Press Clippings for the week ending
Saturday, 22 August 2009

A random selection of clippings
from newspapers and magazines

Arthur Bourchier and his
Brother Officers company
give a flying matinee at Bristol,
Monday, 5 February 1906

Arthur Bourchier

Arthur Bourchier (1863-1927), English actor manager,
as John Hinds, V.C., in Leo Trevor's military comedy,
Brother Officers, Garrick Theatre, London, 22 January 1906

(photo: Alfred Ellis & Walery, London, 1906)

'A striking illustration of the Great Western Railway train services is afforded by the visit to the Prince's Theatre, Bristol, of Mr. Bourchier's Brother Officers company for a matinée performance on Monday afternoon last. The company travelled to Bristol in the morning by the 9 a.m. Train from Paddington, and returned to town by the express which leaves Bristol at 4.45 p.m., running to Paddington without a stop, and performing the journey of 117 miles in 125 minutes. Conveyances were in readiness at each end to take the company to and from the theatres, the whole of the arrangements being most successfully organised.'
(The Sporting Times, London, Saturday, 10 February 1906, p. 4e)

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Vesta Tilley at the Palace Theatre,
London, week beginning
Monday, 21 January 1907

Vesta Tilley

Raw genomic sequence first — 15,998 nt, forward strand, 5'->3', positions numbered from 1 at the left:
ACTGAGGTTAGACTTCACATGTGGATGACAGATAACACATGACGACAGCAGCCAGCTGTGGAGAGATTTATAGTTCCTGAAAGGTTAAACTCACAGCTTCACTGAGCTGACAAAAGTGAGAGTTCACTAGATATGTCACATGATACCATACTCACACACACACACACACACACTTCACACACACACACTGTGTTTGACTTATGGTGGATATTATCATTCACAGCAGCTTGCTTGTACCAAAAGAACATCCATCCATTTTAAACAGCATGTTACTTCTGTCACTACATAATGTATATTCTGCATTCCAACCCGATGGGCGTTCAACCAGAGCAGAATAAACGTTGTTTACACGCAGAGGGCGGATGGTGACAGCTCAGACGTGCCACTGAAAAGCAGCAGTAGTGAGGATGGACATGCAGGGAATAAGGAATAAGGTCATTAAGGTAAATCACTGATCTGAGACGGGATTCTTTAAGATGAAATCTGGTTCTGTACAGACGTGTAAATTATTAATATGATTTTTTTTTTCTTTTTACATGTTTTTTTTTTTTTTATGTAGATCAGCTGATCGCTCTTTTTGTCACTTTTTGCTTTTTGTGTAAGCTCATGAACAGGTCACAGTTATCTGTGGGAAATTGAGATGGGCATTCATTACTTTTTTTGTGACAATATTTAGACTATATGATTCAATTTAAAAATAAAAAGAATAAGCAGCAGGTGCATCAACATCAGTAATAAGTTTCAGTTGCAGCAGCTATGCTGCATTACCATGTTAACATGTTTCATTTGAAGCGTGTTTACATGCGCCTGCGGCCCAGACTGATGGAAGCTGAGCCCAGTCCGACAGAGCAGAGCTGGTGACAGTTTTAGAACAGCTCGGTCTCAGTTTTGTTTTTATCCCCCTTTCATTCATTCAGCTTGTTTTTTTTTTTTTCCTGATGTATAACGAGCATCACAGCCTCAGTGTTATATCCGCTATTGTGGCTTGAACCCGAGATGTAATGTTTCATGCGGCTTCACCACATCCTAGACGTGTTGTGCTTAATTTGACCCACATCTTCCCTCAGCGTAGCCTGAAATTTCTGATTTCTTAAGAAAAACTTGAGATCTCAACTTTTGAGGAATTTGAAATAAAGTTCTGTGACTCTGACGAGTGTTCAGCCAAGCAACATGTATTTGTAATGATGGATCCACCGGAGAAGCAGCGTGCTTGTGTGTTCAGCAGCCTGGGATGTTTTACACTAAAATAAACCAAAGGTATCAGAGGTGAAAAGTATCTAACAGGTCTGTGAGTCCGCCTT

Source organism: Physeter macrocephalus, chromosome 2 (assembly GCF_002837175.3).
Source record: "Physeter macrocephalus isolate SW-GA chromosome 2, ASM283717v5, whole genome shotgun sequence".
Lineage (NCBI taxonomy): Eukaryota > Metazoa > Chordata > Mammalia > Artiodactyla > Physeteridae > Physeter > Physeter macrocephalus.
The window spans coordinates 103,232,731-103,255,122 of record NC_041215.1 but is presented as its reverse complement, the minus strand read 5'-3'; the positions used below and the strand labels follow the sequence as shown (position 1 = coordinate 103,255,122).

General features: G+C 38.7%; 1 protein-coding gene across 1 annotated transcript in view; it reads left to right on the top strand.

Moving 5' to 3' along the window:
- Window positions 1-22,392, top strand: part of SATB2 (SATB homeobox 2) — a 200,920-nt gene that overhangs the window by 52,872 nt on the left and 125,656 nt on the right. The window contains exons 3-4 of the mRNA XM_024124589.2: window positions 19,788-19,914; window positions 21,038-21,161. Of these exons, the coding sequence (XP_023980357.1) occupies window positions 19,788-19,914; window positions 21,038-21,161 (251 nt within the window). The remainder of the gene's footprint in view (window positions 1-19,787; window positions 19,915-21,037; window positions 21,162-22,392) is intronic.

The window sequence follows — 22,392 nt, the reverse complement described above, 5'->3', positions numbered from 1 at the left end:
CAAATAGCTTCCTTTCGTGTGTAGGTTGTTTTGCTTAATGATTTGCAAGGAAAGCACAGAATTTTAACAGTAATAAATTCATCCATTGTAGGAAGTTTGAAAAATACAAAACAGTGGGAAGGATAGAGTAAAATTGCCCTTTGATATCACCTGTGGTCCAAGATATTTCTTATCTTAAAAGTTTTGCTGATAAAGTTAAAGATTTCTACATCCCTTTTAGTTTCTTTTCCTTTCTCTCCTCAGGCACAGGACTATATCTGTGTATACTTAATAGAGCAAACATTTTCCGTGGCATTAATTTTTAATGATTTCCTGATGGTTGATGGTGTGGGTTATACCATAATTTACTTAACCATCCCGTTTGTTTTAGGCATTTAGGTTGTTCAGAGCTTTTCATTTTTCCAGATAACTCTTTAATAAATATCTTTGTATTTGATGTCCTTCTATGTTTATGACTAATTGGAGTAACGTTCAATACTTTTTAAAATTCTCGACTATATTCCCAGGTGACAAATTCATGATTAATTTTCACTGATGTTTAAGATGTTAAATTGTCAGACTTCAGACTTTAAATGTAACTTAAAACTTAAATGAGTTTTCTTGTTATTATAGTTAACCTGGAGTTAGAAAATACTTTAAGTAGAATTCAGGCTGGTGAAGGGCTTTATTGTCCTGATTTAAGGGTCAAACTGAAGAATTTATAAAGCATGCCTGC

Vesta Tilley (1864-1952),
English music hall male impersonator and pantomime principal boy

(photo: unknown, probably England, late summer 1903)

'Miss Vesta Tilley will present a scene, simple in ''tone'' and ''human'' in sentiment, entitled ''King Baby,'' in which a strong difference between husband and wife is settled by the unconscious aid of the name character of the song. In this case, Miss Tilley will for the nonce discard the character she had already made herself famous, male impersonations, and will wear ordinary feminine attire.'
(The Sporting Times, London, Saturday, 19 January 1907, p. 10c)

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Percy Honri and Company in
Brighton Hippodrome,
week beginning Monday, 20 February 1911

Perci Honri

Perci Honri (1874-1953),
English music hall and revue musical entertainer

(photo: Hana, London, circa 1918)

Hippodrome, Brighton
'Perci Honri, so long known to patrons of the halls as a brilliant performer on the concertina, is at the Hippodrome this week with his ''colossal combine,'' presenting a new edition of his musical scenic phantasy, Condordia. Concordia is something quite out of the ordinary, most of the acting taking place during a dream, wherein the principal character (Mr. Honri) is transported from a cosy drawing-room into all kinds of strange places, ranging from a London street to a demon's cave, and led to assume all kinds of curious forms. In fact, the whole thing is full of surprises, but it is full of life and music and mirth as well, and the costumes, grouped so effectively for the finale, are gorgeous. One of the smartest features is the ''Moon Song,'' in which Mr. Honri is supported by a chorus, instrumentalists and the cinematrograph, and it should be added that some of the scenic effects are very ingenious, as when a shop that has been raided by burglars suddenly turns into the cave of demons referred to above. Concordia should most certainly not be missed.'
(Brighton & Hove Society, Brighton, Sussex, Thursday, 23 February 1911, p. 4097b)

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© John Culme, 2009